Time of event location of event event type and comments
============= ================= =======================
4:05 PM .... Narol - Nickel sized hail
4:23 PM ..... pine ridge golf course - loonie sized hail
4:24 PM ..... Oakbank - Nickel sized hail
6:30 PM ..... 6 km west of San Clara - golfball sized hail
8:05 PM ..... Roblin - golfball sized hail
8:15 PM ..... 32 km nw of Dauphin - loonie sized hail
8:33 PM ..... Dauphin - 56 mm of rain in just over one hour.
8:44 PM ..... Dauphin - baseball sized hail. Extensive damage to cars, buildings and crops. Virtually every roof and car left outside in Dauphin suffered hail damage. Hail damage will likely exceed $50M. One of the most severe storms ever to affect area.
8:50 PM ... 8km south of Grandview - hen-egg sized hail.
9:20 PM .... Gilbert Plains - loonie sized hail.
9:35 PM .... Ste. Rose - Nickel sized hail.
10:15 PM ... 7 km east of Alonsa - golfball sized hail.
11:50 PM ... Delta beach - wind gust to 117 km/h.
1:15 to 1:30 AM .... Winnipeg - numerous reports of nickel to loonie sized hail and strong winds. Winnipeg airport had peak wind gusts of 100 km/h. Northern half of city was most affected with many trees down. One of the "top 10" storms for tree damage according to city forester. About 30 mm of rain fell over the north end of the city while areas south of Portage Ave received little or no rain.
Monday, August 06, 2007
Wednesday, August 01, 2007
July 2007 was marked by a distinct split personality.. the first half of the month featured generally normal temperatures and rainfall with no major extremes. The second half of the month however was marked by very hot and humid conditions and a lack of rainfall, with 2 heat waves to end the month that saw temperatures in the mid 30s and humidex values in the mid 40s. From the 17th to the 31st, the mean temperature at my location was 24C, some 4 degrees above normal. This compares to the first two weeks of the month which averaged a normal 20C. The result was a month that finished about two degrees above normal, but was considerably biased by the warm second half. The average high temperature in the last two weeks was a sizzling 31.3c, thanks to 8 days of 30+ temperatures, including a 35c reading on July 25th that was accompanied by Winnipeg's hottest humidex on record.. 48C thanks to a dewpoint of 26C at the time. The same day saw Carman, MB set a national humidex record of 53C thanks to an incredible 30c dewpoint.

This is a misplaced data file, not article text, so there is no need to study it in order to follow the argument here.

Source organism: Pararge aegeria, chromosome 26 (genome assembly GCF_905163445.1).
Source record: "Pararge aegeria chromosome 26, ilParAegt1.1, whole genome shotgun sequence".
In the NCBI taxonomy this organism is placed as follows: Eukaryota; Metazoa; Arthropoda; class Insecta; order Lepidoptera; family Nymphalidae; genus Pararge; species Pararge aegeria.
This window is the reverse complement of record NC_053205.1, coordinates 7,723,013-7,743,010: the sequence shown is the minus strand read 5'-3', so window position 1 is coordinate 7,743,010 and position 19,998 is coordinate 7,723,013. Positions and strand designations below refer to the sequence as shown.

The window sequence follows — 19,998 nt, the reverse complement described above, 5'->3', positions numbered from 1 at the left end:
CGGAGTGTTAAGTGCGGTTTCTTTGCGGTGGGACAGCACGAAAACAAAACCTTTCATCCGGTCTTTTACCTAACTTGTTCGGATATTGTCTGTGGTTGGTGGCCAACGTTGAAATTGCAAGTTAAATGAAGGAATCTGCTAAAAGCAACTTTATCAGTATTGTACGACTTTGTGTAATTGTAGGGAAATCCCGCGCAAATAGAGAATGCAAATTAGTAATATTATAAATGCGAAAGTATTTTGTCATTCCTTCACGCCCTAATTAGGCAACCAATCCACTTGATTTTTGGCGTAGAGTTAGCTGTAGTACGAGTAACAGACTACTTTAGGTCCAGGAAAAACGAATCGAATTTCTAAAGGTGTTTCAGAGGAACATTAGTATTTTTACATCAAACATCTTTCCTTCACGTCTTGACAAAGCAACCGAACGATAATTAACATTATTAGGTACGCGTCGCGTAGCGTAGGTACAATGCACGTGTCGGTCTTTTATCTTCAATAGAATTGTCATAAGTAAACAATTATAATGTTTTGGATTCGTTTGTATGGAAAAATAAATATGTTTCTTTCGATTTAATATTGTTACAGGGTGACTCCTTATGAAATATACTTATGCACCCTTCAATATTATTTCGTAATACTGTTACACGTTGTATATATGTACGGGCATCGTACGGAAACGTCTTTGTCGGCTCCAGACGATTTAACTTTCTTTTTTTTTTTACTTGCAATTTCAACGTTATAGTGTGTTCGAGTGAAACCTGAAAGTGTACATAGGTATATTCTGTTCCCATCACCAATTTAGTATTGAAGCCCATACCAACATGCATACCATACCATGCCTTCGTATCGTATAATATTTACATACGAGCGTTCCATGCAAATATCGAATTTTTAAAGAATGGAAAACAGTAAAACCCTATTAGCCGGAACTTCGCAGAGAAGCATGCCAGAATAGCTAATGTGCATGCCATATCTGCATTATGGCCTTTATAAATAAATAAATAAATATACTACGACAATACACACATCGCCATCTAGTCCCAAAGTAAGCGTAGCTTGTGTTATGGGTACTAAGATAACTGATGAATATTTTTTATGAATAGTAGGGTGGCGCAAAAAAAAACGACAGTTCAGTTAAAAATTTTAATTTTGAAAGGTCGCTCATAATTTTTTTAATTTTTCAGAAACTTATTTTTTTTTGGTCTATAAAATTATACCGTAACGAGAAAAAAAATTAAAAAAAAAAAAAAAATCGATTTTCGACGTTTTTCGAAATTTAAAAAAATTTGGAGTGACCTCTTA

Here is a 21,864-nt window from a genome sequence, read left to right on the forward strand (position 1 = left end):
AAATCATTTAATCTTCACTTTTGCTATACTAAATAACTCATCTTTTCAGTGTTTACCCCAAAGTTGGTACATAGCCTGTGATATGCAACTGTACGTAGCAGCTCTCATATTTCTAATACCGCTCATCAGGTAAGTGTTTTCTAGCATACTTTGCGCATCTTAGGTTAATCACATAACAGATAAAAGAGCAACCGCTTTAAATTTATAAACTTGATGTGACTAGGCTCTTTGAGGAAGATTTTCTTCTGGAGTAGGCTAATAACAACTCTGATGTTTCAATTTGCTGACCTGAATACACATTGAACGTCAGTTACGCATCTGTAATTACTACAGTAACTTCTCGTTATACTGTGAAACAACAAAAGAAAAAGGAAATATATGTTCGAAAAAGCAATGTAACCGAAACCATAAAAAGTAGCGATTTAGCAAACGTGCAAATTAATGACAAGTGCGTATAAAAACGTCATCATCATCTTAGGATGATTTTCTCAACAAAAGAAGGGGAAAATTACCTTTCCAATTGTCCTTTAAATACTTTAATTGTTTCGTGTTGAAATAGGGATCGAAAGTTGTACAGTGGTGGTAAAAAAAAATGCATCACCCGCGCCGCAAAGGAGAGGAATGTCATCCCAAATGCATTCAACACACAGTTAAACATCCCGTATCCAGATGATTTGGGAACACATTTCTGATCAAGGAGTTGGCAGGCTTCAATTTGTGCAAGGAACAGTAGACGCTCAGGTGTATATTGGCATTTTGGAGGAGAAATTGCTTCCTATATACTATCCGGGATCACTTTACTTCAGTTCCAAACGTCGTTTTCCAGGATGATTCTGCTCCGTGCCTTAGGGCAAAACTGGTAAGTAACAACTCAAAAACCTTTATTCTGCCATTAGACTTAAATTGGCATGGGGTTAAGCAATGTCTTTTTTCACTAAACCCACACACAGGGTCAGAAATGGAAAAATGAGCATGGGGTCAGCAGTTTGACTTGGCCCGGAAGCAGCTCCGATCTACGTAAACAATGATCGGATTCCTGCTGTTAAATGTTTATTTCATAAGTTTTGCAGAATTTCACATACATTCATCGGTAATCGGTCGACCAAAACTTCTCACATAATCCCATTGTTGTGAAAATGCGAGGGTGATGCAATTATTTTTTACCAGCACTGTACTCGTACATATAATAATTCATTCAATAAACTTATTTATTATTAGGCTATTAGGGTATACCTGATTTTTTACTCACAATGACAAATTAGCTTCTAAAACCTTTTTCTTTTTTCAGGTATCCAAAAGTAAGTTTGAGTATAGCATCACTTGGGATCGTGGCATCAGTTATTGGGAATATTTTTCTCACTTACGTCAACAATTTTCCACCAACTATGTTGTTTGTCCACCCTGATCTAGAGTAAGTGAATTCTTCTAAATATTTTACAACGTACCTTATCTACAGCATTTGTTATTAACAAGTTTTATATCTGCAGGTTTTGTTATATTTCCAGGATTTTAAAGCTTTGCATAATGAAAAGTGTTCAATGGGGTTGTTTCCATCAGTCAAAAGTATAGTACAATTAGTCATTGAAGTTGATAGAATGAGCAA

Rainfall for the month was generally near normal with about 70 mm at my location (60 mm at Winnipeg airport). However, the rain was mainly concentrated in the first half of the month, with about 50 mm in the first two weeks spread over 5 or 6 rain events. The second half of the month saw only one rain event, when about 20-25 mm of rain fell during thunderstorms on the 25th that brought an end to the month's first heat wave. The hot dry weather has started to produce heat stress in area crops with depleting soil moisture, a considerable change from the wet conditions experienced during May and June.
All in all.. a sizzling end to a warm July.
Tuesday, July 31, 2007
Monday, July 30, 2007
Note also several other smoke plumes from forest fires over western Montana and the BC/Alberta border.. a result of several weeks of hot dry weather that has baked the upper Rockies and western Prairies. Forest fires have also been a problem over northern MB as well this month.
Saturday, July 28, 2007
Wednesday, July 25, 2007
HOT AND MOIST AIR FROM THE CENTRAL UNITED STATES CONTINUED TO FLOW INTO SOUTHERN MANITOBA ON WEDNESDAY. THE HIGH TEMPERATURES COMBINING WITH THE EXTREME HUMIDITY LED TO RECORD HIGH TEMPERATURES AND RECORD HIGH HUMIDEX VALUES OVER SOUTHERN MANITOBA TODAY. WINNIPEG SET AN ALL TIME RECORD FOR THE HIGHEST HUMIDEX READING EVER RECORDED AT THE WINNIPEG AIRPORT. HUMIDEX VALUES PEAKED AT 47 LATE THIS AFTERNOON BREAKING THE ALL TIME WINNIPEG RECORD OF 46.1 SET BACK ON JUNE 27, 1996. AS WELL CARMAN, MANITOBA UNOFFICIALLY SET AN ALL TIME CANADIAN RECORD HIGH HUMIDEX WHEN VALUES CLIMBED TO 53 LATE THIS AFTERNOON, BREAKING THE RECORD PREVIOUSLY HELD BY WINDSOR, ONTARIO OF 52.1 SET ON JUNE 20, 1953.
THE HUMIDEX IS AN INDEX (A COMPUTED VALUE AS OPPOSED TO SOMETHING MEASURED) DEVISED TO DESCRIBE HOW HOT OR HUMID WEATHER FEELS TO THE AVERAGE PERSON. THE HUMIDEX COMBINES THE TEMPERATURE AND HUMIDITY INTO ONE NUMBER TO REFLECT THE PERCEIVED TEMPERATURE. IT TAKES INTO ACCOUNT THESE TWO IMPORTANT FACTORS TO BETTER DESCRIBE HOW STIFLING THE AIR FEELS THAN EITHER TEMPERATURE OR HUMIDITY ALONE.